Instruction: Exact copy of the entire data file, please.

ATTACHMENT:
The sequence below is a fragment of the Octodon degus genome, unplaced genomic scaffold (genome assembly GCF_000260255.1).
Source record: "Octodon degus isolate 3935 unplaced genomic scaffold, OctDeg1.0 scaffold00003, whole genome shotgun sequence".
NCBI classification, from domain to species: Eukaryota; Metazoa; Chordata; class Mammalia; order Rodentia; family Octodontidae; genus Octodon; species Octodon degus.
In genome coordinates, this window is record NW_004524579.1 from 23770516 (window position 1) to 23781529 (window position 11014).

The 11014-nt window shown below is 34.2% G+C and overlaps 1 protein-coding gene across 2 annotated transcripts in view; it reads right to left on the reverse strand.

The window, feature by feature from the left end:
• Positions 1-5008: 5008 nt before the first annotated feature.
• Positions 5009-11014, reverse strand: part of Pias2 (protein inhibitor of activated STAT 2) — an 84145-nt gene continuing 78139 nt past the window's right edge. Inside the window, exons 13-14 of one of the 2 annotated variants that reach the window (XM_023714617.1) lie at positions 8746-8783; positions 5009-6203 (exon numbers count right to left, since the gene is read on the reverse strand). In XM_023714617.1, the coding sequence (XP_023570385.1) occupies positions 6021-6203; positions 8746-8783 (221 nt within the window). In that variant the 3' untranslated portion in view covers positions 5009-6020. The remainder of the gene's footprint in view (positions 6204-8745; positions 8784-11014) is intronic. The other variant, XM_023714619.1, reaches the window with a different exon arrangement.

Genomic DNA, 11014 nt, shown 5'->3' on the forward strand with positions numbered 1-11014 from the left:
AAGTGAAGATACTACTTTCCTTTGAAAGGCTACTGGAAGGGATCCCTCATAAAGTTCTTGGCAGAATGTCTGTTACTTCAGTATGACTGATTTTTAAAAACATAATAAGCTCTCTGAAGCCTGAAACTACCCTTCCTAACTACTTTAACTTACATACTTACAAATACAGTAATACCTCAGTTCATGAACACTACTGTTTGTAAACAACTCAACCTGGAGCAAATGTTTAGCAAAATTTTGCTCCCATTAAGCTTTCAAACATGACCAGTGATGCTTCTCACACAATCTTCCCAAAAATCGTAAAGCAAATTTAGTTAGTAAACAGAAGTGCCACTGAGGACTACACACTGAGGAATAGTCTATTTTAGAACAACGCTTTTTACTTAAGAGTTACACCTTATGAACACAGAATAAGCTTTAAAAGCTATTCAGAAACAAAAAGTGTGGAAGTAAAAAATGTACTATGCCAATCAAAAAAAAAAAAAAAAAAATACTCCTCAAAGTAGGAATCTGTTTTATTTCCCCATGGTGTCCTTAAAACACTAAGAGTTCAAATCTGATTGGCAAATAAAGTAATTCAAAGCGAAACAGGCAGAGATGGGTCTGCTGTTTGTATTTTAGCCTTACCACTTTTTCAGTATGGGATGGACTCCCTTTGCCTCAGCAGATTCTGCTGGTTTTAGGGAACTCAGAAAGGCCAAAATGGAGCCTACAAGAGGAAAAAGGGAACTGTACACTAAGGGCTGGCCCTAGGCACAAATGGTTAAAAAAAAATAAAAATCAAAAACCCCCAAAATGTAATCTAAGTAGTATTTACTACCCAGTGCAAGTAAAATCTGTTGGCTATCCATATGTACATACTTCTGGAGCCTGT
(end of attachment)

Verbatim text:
The sequence below is a fragment of the Octodon degus genome, unplaced genomic scaffold (genome assembly GCF_000260255.1).
Source record: "Octodon degus isolate 3935 unplaced genomic scaffold, OctDeg1.0 scaffold00003, whole genome shotgun sequence".
NCBI classification, from domain to species: Eukaryota; Metazoa; Chordata; class Mammalia; order Rodentia; family Octodontidae; genus Octodon; species Octodon degus.
In genome coordinates, this window is record NW_004524579.1 from 23770516 (window position 1) to 23781529 (window position 11014).

The 11014-nt window shown below is 34.2% G+C and overlaps 1 protein-coding gene across 2 annotated transcripts in view; it reads right to left on the reverse strand.

The window, feature by feature from the left end:
• Positions 1-5008: 5008 nt before the first annotated feature.
• Positions 5009-11014, reverse strand: part of Pias2 (protein inhibitor of activated STAT 2) — an 84145-nt gene continuing 78139 nt past the window's right edge. Inside the window, exons 13-14 of one of the 2 annotated variants that reach the window (XM_023714617.1) lie at positions 8746-8783; positions 5009-6203 (exon numbers count right to left, since the gene is read on the reverse strand). In XM_023714617.1, the coding sequence (XP_023570385.1) occupies positions 6021-6203; positions 8746-8783 (221 nt within the window). In that variant the 3' untranslated portion in view covers positions 5009-6020. The remainder of the gene's footprint in view (positions 6204-8745; positions 8784-11014) is intronic. The other variant, XM_023714619.1, reaches the window with a different exon arrangement.

Genomic DNA, 11014 nt, shown 5'->3' on the forward strand with positions numbered 1-11014 from the left:
AAGTGAAGATACTACTTTCCTTTGAAAGGCTACTGGAAGGGATCCCTCATAAAGTTCTTGGCAGAATGTCTGTTACTTCAGTATGACTGATTTTTAAAAACATAATAAGCTCTCTGAAGCCTGAAACTACCCTTCCTAACTACTTTAACTTACATACTTACAAATACAGTAATACCTCAGTTCATGAACACTACTGTTTGTAAACAACTCAACCTGGAGCAAATGTTTAGCAAAATTTTGCTCCCATTAAGCTTTCAAACATGACCAGTGATGCTTCTCACACAATCTTCCCAAAAATCGTAAAGCAAATTTAGTTAGTAAACAGAAGTGCCACTGAGGACTACACACTGAGGAATAGTCTATTTTAGAACAACGCTTTTTACTTAAGAGTTACACCTTATGAACACAGAATAAGCTTTAAAAGCTATTCAGAAACAAAAAGTGTGGAAGTAAAAAATGTACTATGCCAATCAAAAAAAAAAAAAAAAAAATACTCCTCAAAGTAGGAATCTGTTTTATTTCCCCATGGTGTCCTTAAAACACTAAGAGTTCAAATCTGATTGGCAAATAAAGTAATTCAAAGCGAAACAGGCAGAGATGGGTCTGCTGTTTGTATTTTAGCCTTACCACTTTTTCAGTATGGGATGGACTCCCTTTGCCTCAGCAGATTCTGCTGGTTTTAGGGAACTCAGAAAGGCCAAAATGGAGCCTACAAGAGGAAAAAGGGAACTGTACACTAAGGGCTGGCCCTAGGCACAAATGGTTAAAAAAAAATAAAAATCAAAAACCCCCAAAATGTAATCTAAGTAGTATTTACTACCCAGTGCAAGTAAAATCTGTTGGCTATCCATATGTACATACTTCTGGAGCCTGT